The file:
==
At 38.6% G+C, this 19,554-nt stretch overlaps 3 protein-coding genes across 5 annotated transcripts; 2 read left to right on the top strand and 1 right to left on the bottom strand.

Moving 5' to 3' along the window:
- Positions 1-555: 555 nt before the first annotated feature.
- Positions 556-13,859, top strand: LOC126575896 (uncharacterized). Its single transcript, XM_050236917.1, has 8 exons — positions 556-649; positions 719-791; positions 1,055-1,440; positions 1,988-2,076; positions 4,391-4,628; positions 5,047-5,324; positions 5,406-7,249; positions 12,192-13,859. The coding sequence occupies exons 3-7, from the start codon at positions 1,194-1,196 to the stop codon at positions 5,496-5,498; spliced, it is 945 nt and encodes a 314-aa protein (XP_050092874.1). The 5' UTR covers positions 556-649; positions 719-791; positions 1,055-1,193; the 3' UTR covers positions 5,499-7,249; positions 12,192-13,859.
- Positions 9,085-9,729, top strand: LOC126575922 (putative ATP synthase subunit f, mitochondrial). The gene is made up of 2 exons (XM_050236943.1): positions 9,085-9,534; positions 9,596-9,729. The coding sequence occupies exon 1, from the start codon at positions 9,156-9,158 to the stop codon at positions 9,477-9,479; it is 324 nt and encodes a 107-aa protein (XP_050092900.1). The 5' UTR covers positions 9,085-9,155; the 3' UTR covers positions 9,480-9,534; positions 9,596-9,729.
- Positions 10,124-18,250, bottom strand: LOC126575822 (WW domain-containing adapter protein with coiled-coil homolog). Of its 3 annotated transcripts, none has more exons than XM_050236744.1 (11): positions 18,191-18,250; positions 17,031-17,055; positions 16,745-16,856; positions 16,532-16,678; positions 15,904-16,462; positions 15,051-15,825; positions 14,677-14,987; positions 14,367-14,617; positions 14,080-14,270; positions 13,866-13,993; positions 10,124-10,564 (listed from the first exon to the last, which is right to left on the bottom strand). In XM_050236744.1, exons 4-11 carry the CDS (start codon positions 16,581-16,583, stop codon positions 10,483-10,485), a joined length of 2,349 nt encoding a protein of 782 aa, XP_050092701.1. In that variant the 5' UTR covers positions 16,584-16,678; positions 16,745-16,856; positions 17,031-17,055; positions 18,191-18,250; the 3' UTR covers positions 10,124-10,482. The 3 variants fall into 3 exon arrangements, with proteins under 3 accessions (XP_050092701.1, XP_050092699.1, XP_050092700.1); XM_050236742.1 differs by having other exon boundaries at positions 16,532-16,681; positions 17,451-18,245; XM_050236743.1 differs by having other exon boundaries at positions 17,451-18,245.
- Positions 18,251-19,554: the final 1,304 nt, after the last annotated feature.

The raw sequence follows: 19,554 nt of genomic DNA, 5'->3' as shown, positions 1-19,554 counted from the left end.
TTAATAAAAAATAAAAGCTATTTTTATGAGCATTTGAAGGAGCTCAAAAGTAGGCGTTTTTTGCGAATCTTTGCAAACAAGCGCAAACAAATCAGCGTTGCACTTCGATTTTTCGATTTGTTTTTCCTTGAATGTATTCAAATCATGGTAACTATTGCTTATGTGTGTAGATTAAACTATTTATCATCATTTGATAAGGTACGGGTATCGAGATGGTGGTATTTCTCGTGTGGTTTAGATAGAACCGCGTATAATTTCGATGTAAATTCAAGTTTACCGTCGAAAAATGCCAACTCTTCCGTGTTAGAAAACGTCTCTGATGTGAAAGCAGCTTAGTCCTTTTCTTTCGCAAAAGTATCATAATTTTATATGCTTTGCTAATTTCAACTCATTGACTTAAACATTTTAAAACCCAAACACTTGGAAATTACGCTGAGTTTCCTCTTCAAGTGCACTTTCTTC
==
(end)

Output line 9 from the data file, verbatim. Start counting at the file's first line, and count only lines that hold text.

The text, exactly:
TTAATAAAAAATAAAAGCTATTTTTATGAGCATTTGAAGGAGCTCAAAAGTAGGCGTTTTTTGCGAATCTTTGCAAACAAGCGCAAACAAATCAGCGTTGCACTTCGATTTTTCGATTTGTTTTTCCTTGAATGTATTCAAATCATGGTAACTATTGCTTATGTGTGTAGATTAAACTATTTATCATCATTTGATAAGGTACGGGTATCGAGATGGTGGTATTTCTCGTGTGGTTTAGATAGAACCGCGTATAATTTCGATGTAAATTCAAGTTTACCGTCGAAAAATGCCAACTCTTCCGTGTTAGAAAACGTCTCTGATGTGAAAGCAGCTTAGTCCTTTTCTTTCGCAAAAGTATCATAATTTTATATGCTTTGCTAATTTCAACTCATTGACTTAAACATTTTAAAACCCAAACACTTGGAAATTACGCTGAGTTTCCTCTTCAAGTGCACTTTCTTC